I have a trajectory of an object in a 2D space (a surface). The trajectory is given as a sequence of (x,y) coordinates. I know that my measurements are noisy and sometimes I have obvious outliers. So, I want to filter my observations.

As far as I understood Kalman filter, it does exactly what I need. So, I try to use it. I found a python implementation here. And this is the example that the documentation provides:

from pykalman import KalmanFilter
import numpy as np
kf = KalmanFilter(transition_matrices = [[1, 1], [0, 1]], observation_matrices = [[0.1, 0.5], [-0.3, 0.0]])
measurements = np.asarray([[1,0], [0,0], [0,1]])  # 3 observations
kf = kf.em(measurements, n_iter=5)
(filtered_state_means, filtered_state_covariances) = kf.filter(measurements)
(smoothed_state_means, smoothed_state_covariances) = kf.smooth(measurements)

I have some troubles with interpretation of input and output. I guess that measurements is exactly what my measurements are (coordinates). Although I am a bit confused because measurements in the example are integers.

I also need to provide some transition_matrices and observation_matrices. What values should I put there? What do these matrices mean?

Finally, where can I find my output? Should it be filtered_state_means or smoothed_state_means. These arrays have correct shapes (2, n_observations). However, the values in these array are too far from the original coordinates.

So, how to use this Kalman filter?

  • $\begingroup$ The matrices will be estimated by the Kalman filter. You probably have to give just some starting values for the optimization algorithm or the like. $\endgroup$ – Richard Hardy Jun 24 '17 at 11:23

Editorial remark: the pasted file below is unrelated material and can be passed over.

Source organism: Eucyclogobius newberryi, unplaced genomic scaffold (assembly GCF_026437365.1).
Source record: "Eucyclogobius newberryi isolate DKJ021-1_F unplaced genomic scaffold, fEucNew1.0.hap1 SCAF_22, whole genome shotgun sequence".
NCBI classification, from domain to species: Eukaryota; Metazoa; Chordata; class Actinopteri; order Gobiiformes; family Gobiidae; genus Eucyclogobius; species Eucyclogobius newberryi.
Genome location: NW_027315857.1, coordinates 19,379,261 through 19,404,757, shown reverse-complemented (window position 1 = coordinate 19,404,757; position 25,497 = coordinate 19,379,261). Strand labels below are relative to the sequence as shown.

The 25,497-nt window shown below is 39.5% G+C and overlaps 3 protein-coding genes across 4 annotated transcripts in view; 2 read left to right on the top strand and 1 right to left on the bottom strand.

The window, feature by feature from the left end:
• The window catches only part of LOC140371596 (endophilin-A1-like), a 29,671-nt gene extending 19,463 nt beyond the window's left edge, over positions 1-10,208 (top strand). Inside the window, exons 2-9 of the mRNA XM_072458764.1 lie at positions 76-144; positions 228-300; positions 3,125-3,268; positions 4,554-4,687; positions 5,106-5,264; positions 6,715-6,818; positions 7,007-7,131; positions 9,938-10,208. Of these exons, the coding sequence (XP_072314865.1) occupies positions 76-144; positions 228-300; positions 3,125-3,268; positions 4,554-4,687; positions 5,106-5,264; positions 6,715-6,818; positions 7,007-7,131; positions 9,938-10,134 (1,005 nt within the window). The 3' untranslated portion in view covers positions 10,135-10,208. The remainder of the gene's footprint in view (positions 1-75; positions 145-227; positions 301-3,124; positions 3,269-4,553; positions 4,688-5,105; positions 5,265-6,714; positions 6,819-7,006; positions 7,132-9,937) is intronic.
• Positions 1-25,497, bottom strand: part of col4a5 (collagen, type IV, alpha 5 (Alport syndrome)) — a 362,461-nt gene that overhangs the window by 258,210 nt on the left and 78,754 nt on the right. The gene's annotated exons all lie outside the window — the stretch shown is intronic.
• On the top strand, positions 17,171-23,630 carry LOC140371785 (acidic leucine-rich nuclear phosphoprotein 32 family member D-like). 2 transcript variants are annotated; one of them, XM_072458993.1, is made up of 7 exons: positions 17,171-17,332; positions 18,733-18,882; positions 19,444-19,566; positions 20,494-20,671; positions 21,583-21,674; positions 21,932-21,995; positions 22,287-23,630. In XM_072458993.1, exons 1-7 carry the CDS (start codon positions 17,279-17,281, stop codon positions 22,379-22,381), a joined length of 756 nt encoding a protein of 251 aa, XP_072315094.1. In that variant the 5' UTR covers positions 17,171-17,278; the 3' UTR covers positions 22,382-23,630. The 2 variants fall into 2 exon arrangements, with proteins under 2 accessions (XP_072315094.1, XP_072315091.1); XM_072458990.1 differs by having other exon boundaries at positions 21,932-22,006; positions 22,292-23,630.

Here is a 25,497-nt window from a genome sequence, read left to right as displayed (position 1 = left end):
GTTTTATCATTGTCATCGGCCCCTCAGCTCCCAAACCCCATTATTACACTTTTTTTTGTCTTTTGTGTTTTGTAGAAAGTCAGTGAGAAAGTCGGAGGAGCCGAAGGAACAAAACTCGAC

• 1
    $\begingroup$ You need to start by specifying a state space model, which relates your observations to the unobserved states and describes how the state evolves over time; this will give you your transition and observation matrix as well as the covariance matrix of the state error ("process noise") and the covariance matrix for the observation error (these are F, H, Q and R in the wikipedia page, A, C, Q & R at the link you give). The Kalman FIlter is simply an algorithm for estimating the (unobservable) state and its variance-covariance matrix at each time once you've specified all those things. $\endgroup$ – Glen_b -Reinstate Monica Jun 24 '17 at 11:35
  • $\begingroup$ That function you link to seems to implement something a bit different from the standard KF since it can use EM to estimate some things you'd normally specify. $\endgroup$ – Glen_b -Reinstate Monica Jun 24 '17 at 11:45

Here is an example of a 2-dimensional Kalman filter that may be useful to you. It is in Python.

The state vector is consists of four variables: position in the x0-direction, position in the x1-direction, velocity in the x0-direction, and velocity in the x1-direction. See the commented line "x: initial state 4-tuple of location and velocity: (x0, x1, x0_dot, x1_dot)".

The state-transition matrix (F), which facilitates prediction of the system/objects next state, combines the present state values of position and velocity to predict position (i.e. x0 + x0_dot and x1 + x1_dot) and the present state values of velocity for velocity (i.e. x0_dot and x1_dot).

The measurement matrix (H) appears to consider only position in both the x0 and x1 positions.

The motion noise matrix (Q) is initialized to a 4-by-4 identity matrix, while the measurement noise is set to 0.0001.

Hopefully this example will allow you to get your code working.


Kalman filter is a model based predictive filter - as such a correct implementation of the filter will have little or no time delay on the output when fed with regular measurements at the input. I find it always to be more straightforward to implement kalman filter directly as opposed to using libraries because the model is not always static.

The way the filter works is it predicts current value based on previous state using mathematical description of the process and then corrects that estimate based on current sensor measurement. It is thus also capable of estimating hidden state (which is not measured) and other parameters that are used in the model so long as their relationships to measured state are defined in the model.

I would suggest you study the kalman filter in more detail because without understanding the algorithm it is very easy to make mistakes when trying to use the filter.


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